With the sun setting earlier in the sky, I began to fish the Urban Lakes at sunset. Ernest Hemingway once observed that “The setting of the sun is a difficult time for all fish” (See Endnote # 2). Perhaps this is so because, as the sun descends to sleep, fish shed natural inhibition and will readily take a well presented fly, or even, artificial lures.

           Bass at Sunset          

VETERAN’S OASIS PARK LAKE, Chandler, AZ (See Note # 1)

Early in the month was the start of dove hunting season. I spent many early mornings on this lake casting to the rhythmic pow-pow of hunters shooting at their tasty quarry. Mid-month early mornings provided the slightest whiff of steam coming off the lake close to the reed beds. Bass fishing was somewhat sporadic with some mornings being better than others. The morning of September 14th provided me with a classic example of how the martial arts state of mind called “Mushin” can be of benefit to fly fisherman. Using this state of mind, I was treated to sight-fishing two back-to-back largemouths as I walked the lake shore. The subject of the martial arts state of mind called “Mushin” and fly fishing will be addressed in my next article.

Bass loved a Muddler Minnow.

WATER RANCH LAKE, Gilbert, AZ (See Note # 1)

Fly fishing this lake was satisfying with consistent catches of bluegill and a few small bass. In addition, I was privileged to view nature’s spectacular awakening and subsequent slumber at sun rise and sunset.

Nature prepares to sleep at the Water Ranch.

The magnificence of nature’s display was diminished by the increasing amount of trash and waste being left lakeside by those that pretend to call themselves “fisherman”. No-one who takes the noble title of “fisherman” would denigrate the sport with such lazy, selfish acts of pollution. The sad part is that these lazily, slovenly lake visitors carried the trash with them and after use, simply discarded it. Garbage consisted of off-the-shelf fishing rod cases, folding chairs, worm containers and an assortment of drinking bottles. In one instance, a broken chair was thrown into the lake. The people that left their garbage certainly are not qualified to call themselves “fisherman”. They clearly have no idea of what it feels like to loose a natural resource to careless pollution. Stop for a minute and think about what this particular park would be like if the lake was too polluted to fish in, and the trails were over run by garbage and the vermin that seeks such garbage. Look well.

WHAT A WASTE!

RED MOUNTAIN LAKE, Mesa. AZ (See Note # 1)

This lake was the slowest of all lakes in the urban system that I visited. Perhaps this was due to fishing pressure or perhaps due to limited catch and release philosophy. I do not know the exact cause. I like to think that October will be better for this lake.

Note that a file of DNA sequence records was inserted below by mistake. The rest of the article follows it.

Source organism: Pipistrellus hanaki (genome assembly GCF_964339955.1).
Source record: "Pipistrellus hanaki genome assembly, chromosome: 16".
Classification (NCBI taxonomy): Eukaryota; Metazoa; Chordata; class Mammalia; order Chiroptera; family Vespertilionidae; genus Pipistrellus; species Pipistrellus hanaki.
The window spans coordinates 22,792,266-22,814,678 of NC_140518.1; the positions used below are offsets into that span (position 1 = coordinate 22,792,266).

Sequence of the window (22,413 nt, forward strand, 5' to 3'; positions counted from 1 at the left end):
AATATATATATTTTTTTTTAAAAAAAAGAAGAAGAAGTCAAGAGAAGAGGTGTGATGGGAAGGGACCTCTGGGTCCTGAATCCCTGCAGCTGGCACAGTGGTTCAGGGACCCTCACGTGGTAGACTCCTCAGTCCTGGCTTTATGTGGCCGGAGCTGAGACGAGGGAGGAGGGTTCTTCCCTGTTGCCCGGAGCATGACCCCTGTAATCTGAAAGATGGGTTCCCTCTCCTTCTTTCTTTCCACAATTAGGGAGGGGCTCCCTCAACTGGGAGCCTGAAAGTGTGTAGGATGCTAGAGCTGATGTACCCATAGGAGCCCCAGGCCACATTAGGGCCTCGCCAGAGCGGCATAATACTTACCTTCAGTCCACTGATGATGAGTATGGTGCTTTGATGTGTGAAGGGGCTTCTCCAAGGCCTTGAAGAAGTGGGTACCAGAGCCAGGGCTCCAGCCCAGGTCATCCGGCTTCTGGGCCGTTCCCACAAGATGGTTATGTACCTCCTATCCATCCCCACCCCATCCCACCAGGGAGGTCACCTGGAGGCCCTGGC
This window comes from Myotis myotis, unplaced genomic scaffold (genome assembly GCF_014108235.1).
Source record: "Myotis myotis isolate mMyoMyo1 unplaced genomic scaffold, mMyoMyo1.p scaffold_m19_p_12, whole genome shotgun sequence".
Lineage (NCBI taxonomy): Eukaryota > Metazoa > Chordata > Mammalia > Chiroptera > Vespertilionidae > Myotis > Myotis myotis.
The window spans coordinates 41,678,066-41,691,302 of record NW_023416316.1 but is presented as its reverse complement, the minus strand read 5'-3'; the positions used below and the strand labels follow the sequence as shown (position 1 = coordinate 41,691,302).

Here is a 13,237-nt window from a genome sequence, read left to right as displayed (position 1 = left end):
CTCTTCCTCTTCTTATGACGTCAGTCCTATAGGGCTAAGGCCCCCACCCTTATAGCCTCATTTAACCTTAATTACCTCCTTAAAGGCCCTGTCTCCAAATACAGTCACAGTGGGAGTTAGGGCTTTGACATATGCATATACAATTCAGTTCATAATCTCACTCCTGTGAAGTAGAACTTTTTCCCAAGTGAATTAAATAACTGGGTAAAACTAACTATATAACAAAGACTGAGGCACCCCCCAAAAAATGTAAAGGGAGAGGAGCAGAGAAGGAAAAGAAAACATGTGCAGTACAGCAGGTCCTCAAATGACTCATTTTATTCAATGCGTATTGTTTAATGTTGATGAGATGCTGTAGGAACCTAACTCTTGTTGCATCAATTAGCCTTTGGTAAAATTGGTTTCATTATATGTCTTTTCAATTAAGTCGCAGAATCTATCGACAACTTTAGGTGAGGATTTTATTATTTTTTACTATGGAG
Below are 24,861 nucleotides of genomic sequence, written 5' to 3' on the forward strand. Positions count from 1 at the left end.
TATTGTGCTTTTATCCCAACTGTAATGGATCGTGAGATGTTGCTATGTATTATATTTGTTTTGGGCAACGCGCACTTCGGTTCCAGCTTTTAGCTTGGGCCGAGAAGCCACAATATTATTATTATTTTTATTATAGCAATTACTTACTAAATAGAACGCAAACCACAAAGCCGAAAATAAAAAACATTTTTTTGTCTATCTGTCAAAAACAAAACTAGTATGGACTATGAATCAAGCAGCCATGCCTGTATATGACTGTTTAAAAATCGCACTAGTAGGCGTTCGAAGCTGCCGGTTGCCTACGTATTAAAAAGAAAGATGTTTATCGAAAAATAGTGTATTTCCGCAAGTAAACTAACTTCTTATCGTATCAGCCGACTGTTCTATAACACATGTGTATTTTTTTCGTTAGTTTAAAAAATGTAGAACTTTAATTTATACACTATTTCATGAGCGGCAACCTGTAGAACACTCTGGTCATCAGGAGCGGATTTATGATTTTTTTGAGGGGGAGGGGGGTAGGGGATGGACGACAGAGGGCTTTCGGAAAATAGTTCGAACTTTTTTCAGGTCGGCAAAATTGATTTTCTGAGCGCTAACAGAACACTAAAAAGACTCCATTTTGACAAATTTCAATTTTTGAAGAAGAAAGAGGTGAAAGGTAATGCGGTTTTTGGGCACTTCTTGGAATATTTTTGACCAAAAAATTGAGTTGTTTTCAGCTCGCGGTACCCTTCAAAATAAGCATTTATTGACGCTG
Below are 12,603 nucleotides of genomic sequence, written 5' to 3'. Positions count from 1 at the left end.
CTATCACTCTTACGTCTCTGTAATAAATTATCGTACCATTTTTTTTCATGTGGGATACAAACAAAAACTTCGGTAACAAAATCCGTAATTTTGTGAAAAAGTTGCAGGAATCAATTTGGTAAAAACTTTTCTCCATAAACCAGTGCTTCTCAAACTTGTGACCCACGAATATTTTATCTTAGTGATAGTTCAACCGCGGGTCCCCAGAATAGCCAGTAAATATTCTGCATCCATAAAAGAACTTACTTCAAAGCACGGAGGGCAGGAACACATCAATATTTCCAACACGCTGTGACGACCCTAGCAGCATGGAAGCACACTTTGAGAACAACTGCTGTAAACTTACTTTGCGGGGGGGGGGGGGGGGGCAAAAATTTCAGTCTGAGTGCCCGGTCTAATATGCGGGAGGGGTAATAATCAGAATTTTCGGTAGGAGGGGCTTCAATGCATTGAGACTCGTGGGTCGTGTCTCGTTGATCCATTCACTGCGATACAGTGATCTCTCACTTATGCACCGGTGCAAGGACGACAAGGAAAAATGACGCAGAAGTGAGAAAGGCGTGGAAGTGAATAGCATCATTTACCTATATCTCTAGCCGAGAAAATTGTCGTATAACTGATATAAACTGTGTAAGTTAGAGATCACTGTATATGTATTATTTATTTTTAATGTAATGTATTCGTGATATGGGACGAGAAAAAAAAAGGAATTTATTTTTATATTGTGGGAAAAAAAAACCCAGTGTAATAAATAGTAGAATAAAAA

DISCOVERY PARK LAKE, Gilbert, AZ

This small lake, or perhaps I should say pond reminds one of a backyard swimming pool. It is one of the most fruitful ponds for fishing excitement for its limited size.

Having said that, it MUST be nurtured and cared for. There must be careful resource management and a MANDATORY catch and release policy for this pond to continue to temporarily surrender it‘s bounty. Enjoy it as you will, but, please think of the future and carefully release all fish from this facility.

Sensei John takes a line from the Godfather movie - not quite "Sleeping With The Fishes".

COSMO LAKE, Gilbert, AZ

September 20th was my first visit to this lake. I visited it a few times thereafter. It produced bluegill consistently. I also had a thrill of catching a carp on a # 14 Rainbow Warrior but “quick-released” it about a foot from shore. I will continue to explore this lake in the coming weeks.

Until my next submission, I hope you continue to enjoy the articles I post on this weblog. Keep your flies in the water.

Sensei John

NOTES:

1. These lakes are part of the Arizona Urban Fishing Program. The program which provides man-made fishing lakes in close proximity to major population centers is celebrating its 25th anniversary.

2. From, Hemingway, Ernest, The Old Man And The Sea, (Simon & Schuster, New York, NY 1952), p. 73. Also Hemingway On Fishing, Lyons Nick (Editor), (Nick Lyons Pres, New York, NY, 2000) p. 222. You may see my review of Hemingway On Fishing by clicking on the Sensei’s Reviews category.

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SUMO DISTANCE XS FLY ROD REVIEW

2 Sep
PRODUCT REVIEW:
SUMO DISTANCE XS FLY-FISHING ROD- 9 Ft 6/7 line
TORII RATING:
   4 ½ A MUST HAVE
Rating using 2011 Rating System:
  BLACK BELT PRODUCT!